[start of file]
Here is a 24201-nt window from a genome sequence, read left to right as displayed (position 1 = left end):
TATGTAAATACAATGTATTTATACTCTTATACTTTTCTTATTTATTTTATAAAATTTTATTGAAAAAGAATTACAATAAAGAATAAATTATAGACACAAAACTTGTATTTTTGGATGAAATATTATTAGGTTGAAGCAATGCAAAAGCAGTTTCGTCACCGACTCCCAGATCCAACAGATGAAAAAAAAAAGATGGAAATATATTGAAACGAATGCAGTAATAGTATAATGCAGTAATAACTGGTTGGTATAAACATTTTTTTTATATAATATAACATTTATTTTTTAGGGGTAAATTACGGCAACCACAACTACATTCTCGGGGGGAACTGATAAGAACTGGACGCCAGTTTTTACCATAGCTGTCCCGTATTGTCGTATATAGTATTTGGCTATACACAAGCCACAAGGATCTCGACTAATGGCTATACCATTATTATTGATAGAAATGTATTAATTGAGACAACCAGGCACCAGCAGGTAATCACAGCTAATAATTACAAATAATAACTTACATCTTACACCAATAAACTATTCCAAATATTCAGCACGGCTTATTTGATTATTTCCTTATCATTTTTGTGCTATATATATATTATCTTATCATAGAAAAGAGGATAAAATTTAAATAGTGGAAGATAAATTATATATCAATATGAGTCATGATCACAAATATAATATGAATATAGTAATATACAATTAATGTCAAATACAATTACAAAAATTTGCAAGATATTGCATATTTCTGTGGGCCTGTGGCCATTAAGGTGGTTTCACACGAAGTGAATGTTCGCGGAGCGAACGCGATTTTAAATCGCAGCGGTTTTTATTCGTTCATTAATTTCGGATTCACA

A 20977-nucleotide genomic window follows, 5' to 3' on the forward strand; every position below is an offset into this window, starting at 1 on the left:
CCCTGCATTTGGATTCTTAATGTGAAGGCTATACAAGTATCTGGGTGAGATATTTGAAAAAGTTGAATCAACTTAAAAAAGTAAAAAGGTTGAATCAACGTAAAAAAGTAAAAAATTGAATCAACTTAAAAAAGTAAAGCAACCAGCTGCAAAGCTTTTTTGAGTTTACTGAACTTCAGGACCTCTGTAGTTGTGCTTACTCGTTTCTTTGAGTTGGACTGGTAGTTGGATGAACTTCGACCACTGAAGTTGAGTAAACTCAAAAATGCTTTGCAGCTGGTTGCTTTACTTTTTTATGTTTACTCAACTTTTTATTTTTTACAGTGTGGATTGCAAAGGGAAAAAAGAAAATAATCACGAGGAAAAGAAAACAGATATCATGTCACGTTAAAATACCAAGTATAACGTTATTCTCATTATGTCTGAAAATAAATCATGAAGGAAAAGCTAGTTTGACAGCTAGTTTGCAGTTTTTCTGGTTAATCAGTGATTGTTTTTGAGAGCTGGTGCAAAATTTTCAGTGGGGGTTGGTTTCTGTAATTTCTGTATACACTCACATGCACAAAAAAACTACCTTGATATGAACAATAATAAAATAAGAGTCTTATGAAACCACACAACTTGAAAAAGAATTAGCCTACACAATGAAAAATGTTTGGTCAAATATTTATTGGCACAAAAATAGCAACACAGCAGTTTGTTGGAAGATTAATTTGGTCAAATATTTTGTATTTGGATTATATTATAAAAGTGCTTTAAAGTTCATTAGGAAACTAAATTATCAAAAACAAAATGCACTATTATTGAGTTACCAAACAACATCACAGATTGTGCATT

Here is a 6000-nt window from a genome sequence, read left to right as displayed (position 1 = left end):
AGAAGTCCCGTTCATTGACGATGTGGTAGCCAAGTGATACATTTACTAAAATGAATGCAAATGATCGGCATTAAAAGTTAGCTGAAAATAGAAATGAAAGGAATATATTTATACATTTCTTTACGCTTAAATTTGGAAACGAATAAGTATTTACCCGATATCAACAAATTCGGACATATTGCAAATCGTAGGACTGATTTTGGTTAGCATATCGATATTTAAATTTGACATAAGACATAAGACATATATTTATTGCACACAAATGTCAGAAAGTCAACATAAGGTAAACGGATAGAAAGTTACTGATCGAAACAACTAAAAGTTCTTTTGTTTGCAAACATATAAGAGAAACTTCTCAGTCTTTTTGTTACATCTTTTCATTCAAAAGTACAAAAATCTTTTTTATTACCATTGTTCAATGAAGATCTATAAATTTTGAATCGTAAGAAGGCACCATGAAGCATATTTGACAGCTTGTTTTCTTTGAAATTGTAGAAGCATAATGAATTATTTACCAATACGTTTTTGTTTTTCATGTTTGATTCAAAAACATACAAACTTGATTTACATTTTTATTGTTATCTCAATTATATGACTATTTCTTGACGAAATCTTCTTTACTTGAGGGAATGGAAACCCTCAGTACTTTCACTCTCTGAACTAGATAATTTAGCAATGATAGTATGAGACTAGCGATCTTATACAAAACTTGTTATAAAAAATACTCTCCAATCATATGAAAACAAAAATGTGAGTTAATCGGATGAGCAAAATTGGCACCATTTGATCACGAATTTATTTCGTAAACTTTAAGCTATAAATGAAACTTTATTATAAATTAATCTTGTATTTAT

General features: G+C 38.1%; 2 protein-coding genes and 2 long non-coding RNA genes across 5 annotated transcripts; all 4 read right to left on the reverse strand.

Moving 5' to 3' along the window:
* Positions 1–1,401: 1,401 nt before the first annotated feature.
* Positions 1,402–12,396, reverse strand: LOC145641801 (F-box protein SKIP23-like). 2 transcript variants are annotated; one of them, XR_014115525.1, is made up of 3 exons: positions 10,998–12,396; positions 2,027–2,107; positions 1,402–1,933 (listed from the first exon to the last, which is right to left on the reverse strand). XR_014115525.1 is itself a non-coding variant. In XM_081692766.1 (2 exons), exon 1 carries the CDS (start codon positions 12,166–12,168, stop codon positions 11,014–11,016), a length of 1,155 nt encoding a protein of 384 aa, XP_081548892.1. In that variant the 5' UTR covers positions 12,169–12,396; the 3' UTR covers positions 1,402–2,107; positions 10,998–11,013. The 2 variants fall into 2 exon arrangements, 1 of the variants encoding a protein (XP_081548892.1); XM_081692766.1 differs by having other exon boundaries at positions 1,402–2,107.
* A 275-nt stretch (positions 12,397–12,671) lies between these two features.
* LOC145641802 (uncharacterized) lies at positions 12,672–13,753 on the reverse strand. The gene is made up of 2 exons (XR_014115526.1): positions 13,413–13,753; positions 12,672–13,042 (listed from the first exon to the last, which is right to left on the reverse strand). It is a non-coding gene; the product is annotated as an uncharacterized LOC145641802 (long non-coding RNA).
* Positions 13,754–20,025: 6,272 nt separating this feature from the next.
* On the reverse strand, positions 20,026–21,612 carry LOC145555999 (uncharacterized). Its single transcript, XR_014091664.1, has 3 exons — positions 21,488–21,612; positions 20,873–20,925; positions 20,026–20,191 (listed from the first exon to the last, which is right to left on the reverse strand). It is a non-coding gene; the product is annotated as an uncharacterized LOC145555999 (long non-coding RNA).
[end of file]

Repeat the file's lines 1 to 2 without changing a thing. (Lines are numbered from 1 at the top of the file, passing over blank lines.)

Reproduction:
Here is a 24201-nt window from a genome sequence, read left to right as displayed (position 1 = left end):
TATGTAAATACAATGTATTTATACTCTTATACTTTTCTTATTTATTTTATAAAATTTTATTGAAAAAGAATTACAATAAAGAATAAATTATAGACACAAAACTTGTATTTTTGGATGAAATATTATTAGGTTGAAGCAATGCAAAAGCAGTTTCGTCACCGACTCCCAGATCCAACAGATGAAAAAAAAAAGATGGAAATATATTGAAACGAATGCAGTAATAGTATAATGCAGTAATAACTGGTTGGTATAAACATTTTTTTTATATAATATAACATTTATTTTTTAGGGGTAAATTACGGCAACCACAACTACATTCTCGGGGGGAACTGATAAGAACTGGACGCCAGTTTTTACCATAGCTGTCCCGTATTGTCGTATATAGTATTTGGCTATACACAAGCCACAAGGATCTCGACTAATGGCTATACCATTATTATTGATAGAAATGTATTAATTGAGACAACCAGGCACCAGCAGGTAATCACAGCTAATAATTACAAATAATAACTTACATCTTACACCAATAAACTATTCCAAATATTCAGCACGGCTTATTTGATTATTTCCTTATCATTTTTGTGCTATATATATATTATCTTATCATAGAAAAGAGGATAAAATTTAAATAGTGGAAGATAAATTATATATCAATATGAGTCATGATCACAAATATAATATGAATATAGTAATATACAATTAATGTCAAATACAATTACAAAAATTTGCAAGATATTGCATATTTCTGTGGGCCTGTGGCCATTAAGGTGGTTTCACACGAAGTGAATGTTCGCGGAGCGAACGCGATTTTAAATCGCAGCGGTTTTTATTCGTTCATTAATTTCGGATTCACA